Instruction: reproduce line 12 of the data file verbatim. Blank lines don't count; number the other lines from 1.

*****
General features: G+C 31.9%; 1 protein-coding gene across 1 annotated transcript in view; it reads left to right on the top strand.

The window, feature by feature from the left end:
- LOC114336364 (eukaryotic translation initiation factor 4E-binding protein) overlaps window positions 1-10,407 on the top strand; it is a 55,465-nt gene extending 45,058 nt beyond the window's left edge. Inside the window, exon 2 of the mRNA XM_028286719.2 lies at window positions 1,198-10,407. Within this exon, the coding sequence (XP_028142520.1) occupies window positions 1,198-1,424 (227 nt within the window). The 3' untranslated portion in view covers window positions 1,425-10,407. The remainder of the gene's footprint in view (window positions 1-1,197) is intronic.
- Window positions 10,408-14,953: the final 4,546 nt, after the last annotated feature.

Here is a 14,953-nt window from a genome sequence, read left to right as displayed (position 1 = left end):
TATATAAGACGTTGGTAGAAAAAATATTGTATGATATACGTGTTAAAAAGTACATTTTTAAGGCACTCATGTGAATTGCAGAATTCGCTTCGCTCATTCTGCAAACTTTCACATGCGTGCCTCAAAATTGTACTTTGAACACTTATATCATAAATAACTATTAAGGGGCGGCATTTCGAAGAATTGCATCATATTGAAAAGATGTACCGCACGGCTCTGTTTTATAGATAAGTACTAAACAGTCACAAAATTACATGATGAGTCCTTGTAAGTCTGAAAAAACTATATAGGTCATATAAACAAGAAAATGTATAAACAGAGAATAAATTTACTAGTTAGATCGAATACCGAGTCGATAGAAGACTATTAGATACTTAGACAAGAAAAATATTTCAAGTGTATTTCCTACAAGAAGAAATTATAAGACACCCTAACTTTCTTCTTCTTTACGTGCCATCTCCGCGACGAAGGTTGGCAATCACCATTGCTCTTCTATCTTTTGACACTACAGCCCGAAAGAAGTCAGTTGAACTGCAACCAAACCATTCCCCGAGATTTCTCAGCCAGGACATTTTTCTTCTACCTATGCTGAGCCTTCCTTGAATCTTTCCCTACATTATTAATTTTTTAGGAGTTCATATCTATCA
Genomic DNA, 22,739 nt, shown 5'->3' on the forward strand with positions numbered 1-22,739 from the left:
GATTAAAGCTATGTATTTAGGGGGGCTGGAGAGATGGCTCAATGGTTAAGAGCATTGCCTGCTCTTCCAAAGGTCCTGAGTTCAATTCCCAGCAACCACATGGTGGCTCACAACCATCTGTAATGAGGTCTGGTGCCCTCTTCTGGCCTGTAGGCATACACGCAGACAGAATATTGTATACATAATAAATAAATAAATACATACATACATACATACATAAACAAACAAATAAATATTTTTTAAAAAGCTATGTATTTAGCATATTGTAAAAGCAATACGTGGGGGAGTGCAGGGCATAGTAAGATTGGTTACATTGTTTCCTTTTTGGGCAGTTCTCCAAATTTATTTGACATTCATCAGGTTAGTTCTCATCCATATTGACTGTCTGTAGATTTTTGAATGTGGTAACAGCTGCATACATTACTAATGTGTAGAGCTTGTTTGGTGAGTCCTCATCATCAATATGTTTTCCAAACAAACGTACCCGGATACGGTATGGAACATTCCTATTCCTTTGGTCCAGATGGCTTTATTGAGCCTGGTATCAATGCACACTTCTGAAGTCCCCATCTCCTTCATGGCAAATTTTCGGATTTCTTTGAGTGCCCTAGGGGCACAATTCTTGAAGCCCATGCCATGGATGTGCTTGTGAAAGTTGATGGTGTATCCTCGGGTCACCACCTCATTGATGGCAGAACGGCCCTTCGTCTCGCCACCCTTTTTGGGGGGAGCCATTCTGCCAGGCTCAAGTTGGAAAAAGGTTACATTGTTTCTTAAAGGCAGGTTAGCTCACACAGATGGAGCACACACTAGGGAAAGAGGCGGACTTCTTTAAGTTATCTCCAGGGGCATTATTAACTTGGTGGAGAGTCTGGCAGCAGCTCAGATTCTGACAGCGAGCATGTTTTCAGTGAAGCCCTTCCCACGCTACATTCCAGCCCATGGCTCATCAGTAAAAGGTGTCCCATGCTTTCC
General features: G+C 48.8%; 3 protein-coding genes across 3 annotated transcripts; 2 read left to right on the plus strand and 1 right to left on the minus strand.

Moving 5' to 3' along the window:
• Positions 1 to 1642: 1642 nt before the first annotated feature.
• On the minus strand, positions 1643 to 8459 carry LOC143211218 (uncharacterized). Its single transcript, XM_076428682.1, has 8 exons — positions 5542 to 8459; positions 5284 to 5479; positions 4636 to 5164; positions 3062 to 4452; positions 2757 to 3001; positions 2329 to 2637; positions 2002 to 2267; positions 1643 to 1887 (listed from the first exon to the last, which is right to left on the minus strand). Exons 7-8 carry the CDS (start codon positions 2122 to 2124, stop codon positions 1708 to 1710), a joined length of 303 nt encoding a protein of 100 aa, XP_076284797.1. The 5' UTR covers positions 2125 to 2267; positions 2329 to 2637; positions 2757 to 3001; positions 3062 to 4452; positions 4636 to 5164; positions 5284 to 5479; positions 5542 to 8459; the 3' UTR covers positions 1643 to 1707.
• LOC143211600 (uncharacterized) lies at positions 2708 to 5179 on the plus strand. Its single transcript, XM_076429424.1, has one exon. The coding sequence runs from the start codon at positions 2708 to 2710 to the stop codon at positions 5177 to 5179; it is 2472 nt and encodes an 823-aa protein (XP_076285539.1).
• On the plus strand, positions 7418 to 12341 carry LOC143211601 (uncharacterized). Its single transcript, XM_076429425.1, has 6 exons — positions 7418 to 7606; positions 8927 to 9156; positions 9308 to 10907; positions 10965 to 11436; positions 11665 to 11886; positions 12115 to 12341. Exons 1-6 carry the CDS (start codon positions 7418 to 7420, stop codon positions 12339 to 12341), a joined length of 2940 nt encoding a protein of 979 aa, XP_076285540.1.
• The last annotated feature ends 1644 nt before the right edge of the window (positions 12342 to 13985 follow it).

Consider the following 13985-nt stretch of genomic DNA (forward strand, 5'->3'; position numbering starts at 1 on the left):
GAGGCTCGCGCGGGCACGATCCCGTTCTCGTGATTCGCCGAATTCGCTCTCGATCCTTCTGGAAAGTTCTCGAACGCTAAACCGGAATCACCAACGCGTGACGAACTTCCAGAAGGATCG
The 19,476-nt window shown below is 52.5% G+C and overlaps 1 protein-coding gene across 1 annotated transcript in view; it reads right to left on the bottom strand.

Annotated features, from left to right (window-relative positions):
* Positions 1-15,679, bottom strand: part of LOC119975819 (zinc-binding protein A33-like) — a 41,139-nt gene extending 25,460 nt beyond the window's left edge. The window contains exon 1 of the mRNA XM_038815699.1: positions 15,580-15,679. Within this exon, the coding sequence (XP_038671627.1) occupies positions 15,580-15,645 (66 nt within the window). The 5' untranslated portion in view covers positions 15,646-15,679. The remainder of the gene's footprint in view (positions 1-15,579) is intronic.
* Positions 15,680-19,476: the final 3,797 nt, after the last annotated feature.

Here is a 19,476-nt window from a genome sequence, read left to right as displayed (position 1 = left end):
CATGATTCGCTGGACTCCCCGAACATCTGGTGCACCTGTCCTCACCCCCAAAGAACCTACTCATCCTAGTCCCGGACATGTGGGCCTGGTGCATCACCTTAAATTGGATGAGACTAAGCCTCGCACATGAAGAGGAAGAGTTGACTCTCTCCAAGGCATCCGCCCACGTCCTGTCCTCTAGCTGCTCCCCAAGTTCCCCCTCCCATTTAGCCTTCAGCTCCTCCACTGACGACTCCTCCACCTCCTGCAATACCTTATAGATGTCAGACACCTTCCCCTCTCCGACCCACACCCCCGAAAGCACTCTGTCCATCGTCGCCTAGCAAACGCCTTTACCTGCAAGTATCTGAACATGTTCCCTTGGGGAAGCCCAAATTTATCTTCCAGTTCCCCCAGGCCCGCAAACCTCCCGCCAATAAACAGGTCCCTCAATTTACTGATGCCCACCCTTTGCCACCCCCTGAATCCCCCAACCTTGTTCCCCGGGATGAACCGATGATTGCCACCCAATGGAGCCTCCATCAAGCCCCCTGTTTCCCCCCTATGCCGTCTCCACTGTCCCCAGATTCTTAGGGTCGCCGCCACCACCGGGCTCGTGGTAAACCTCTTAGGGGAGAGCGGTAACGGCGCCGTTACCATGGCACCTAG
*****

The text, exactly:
• On the minus strand, positions 1643 to 8459 carry LOC143211218 (uncharacterized). Its single transcript, XM_076428682.1, has 8 exons — positions 5542 to 8459; positions 5284 to 5479; positions 4636 to 5164; positions 3062 to 4452; positions 2757 to 3001; positions 2329 to 2637; positions 2002 to 2267; positions 1643 to 1887 (listed from the first exon to the last, which is right to left on the minus strand). Exons 7-8 carry the CDS (start codon positions 2122 to 2124, stop codon positions 1708 to 1710), a joined length of 303 nt encoding a protein of 100 aa, XP_076284797.1. The 5' UTR covers positions 2125 to 2267; positions 2329 to 2637; positions 2757 to 3001; positions 3062 to 4452; positions 4636 to 5164; positions 5284 to 5479; positions 5542 to 8459; the 3' UTR covers positions 1643 to 1707.